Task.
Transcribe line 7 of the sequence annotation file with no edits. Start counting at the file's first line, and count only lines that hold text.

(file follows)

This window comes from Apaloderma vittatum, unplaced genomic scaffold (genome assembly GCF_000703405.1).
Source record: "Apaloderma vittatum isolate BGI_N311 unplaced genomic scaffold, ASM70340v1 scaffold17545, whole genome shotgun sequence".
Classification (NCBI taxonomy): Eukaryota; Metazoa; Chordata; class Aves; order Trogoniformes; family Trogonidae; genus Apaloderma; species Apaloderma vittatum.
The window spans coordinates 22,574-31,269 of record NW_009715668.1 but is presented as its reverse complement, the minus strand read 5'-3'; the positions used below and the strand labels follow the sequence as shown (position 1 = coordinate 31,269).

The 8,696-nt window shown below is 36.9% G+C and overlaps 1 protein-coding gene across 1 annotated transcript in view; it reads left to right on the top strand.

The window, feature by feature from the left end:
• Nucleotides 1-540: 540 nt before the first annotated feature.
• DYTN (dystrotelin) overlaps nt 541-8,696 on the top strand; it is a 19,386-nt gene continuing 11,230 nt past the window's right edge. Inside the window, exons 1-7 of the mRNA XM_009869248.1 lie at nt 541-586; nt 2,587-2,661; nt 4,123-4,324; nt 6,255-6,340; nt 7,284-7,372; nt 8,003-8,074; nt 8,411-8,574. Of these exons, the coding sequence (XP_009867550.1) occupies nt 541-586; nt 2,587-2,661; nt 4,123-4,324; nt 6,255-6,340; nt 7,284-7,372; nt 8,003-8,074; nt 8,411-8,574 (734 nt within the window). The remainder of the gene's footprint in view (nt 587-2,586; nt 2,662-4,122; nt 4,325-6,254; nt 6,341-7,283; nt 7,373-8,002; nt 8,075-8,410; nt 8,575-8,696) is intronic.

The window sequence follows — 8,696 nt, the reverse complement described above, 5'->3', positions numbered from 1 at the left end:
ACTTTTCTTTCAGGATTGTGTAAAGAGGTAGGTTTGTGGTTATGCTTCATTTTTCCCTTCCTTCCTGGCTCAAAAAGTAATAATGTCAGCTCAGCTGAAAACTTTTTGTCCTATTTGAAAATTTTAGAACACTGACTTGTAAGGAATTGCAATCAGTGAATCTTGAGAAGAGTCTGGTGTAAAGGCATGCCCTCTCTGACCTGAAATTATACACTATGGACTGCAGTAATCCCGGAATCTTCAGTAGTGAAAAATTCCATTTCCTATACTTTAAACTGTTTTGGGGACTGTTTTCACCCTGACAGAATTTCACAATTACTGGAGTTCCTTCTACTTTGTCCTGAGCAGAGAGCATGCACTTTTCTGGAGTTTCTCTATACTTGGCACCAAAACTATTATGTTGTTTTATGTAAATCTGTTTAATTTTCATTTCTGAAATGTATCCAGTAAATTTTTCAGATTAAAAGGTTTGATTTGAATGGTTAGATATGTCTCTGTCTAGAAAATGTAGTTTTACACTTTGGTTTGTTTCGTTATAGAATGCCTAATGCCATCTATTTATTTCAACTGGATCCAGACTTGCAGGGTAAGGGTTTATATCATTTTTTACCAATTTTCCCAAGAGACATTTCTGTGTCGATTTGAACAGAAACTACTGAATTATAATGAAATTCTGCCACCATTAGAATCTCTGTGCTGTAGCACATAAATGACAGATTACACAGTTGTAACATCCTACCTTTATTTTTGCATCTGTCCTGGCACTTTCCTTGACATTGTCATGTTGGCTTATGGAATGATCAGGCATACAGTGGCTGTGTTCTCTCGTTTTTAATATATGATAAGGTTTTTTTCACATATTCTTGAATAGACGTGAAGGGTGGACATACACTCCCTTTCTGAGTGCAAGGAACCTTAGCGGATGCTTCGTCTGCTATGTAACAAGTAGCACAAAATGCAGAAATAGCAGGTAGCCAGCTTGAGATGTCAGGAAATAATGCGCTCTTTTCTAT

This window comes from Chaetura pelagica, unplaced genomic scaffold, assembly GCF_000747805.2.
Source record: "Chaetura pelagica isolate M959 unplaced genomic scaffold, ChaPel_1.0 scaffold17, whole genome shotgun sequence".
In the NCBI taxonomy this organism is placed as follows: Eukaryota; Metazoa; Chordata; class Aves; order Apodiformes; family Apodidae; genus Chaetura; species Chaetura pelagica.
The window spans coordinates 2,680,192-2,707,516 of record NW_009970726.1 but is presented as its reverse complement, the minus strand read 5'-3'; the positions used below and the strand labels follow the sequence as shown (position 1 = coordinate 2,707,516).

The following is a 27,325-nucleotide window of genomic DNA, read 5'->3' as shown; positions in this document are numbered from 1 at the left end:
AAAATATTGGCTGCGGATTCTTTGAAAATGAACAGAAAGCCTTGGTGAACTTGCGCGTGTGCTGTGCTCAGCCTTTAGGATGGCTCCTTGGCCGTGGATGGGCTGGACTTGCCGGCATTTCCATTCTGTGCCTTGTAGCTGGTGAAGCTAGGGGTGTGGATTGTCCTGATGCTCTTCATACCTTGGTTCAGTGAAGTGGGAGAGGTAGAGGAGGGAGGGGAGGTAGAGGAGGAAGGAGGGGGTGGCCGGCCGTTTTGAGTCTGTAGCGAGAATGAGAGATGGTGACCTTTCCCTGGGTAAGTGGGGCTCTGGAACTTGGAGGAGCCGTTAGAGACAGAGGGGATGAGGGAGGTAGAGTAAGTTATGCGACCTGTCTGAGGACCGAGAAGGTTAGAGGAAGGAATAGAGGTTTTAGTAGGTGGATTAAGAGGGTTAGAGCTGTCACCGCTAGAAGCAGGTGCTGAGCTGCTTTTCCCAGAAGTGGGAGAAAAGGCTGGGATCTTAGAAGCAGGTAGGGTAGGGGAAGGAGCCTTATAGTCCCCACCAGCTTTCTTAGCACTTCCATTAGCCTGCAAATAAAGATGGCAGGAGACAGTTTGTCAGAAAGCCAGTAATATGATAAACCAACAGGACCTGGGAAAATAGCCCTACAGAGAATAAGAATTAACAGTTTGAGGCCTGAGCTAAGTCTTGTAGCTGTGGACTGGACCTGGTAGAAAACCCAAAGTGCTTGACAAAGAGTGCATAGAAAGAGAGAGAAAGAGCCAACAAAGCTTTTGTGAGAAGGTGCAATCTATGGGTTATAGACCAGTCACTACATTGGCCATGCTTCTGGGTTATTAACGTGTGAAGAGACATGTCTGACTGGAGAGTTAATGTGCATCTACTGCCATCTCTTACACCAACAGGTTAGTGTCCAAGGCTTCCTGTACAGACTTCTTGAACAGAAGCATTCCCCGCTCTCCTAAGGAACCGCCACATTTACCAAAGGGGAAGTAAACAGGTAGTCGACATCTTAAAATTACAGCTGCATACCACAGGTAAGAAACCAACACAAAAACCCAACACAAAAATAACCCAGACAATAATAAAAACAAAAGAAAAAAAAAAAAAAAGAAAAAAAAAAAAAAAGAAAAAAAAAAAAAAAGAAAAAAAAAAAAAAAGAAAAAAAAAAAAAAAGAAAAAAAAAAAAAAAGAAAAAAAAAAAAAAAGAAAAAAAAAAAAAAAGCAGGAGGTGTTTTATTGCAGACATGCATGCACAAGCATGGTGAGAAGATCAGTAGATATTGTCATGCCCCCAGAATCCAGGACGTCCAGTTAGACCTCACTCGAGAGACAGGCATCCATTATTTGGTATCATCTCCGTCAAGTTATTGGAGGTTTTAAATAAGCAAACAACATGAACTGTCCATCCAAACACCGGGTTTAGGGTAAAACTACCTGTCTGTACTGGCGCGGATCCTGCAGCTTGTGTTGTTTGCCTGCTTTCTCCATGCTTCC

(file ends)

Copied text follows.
• Nucleotides 1-540: 540 nt before the first annotated feature.